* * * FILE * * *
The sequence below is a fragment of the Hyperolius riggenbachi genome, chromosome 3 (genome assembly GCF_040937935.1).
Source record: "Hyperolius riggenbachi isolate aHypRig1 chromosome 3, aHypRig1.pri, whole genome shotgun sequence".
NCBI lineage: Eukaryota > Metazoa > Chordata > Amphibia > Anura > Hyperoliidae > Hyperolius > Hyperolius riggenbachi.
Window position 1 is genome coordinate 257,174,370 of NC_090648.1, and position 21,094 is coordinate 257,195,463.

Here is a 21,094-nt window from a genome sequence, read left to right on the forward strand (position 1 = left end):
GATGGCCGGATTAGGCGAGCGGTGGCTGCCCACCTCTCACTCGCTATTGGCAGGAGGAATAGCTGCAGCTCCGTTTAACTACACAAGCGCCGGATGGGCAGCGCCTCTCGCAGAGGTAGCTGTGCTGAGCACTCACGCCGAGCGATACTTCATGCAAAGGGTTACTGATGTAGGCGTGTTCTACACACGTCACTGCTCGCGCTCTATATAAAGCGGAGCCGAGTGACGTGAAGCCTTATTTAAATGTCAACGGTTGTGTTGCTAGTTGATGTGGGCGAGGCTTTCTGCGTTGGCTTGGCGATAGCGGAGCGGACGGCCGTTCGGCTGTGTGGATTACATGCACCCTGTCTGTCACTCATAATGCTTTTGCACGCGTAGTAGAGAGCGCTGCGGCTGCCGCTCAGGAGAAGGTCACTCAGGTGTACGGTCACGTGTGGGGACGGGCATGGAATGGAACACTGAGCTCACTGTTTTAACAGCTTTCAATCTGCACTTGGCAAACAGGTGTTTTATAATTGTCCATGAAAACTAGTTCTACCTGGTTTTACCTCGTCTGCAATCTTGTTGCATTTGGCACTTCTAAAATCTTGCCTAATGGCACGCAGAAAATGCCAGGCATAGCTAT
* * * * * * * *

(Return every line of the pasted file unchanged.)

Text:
The sequence below is a fragment of the Hyperolius riggenbachi genome, chromosome 3 (genome assembly GCF_040937935.1).
Source record: "Hyperolius riggenbachi isolate aHypRig1 chromosome 3, aHypRig1.pri, whole genome shotgun sequence".
NCBI lineage: Eukaryota > Metazoa > Chordata > Amphibia > Anura > Hyperoliidae > Hyperolius > Hyperolius riggenbachi.
Window position 1 is genome coordinate 257,174,370 of NC_090648.1, and position 21,094 is coordinate 257,195,463.

Here is a 21,094-nt window from a genome sequence, read left to right on the forward strand (position 1 = left end):
GATGGCCGGATTAGGCGAGCGGTGGCTGCCCACCTCTCACTCGCTATTGGCAGGAGGAATAGCTGCAGCTCCGTTTAACTACACAAGCGCCGGATGGGCAGCGCCTCTCGCAGAGGTAGCTGTGCTGAGCACTCACGCCGAGCGATACTTCATGCAAAGGGTTACTGATGTAGGCGTGTTCTACACACGTCACTGCTCGCGCTCTATATAAAGCGGAGCCGAGTGACGTGAAGCCTTATTTAAATGTCAACGGTTGTGTTGCTAGTTGATGTGGGCGAGGCTTTCTGCGTTGGCTTGGCGATAGCGGAGCGGACGGCCGTTCGGCTGTGTGGATTACATGCACCCTGTCTGTCACTCATAATGCTTTTGCACGCGTAGTAGAGAGCGCTGCGGCTGCCGCTCAGGAGAAGGTCACTCAGGTGTACGGTCACGTGTGGGGACGGGCATGGAATGGAACACTGAGCTCACTGTTTTAACAGCTTTCAATCTGCACTTGGCAAACAGGTGTTTTATAATTGTCCATGAAAACTAGTTCTACCTGGTTTTACCTCGTCTGCAATCTTGTTGCATTTGGCACTTCTAAAATCTTGCCTAATGGCACGCAGAAAATGCCAGGCATAGCTAT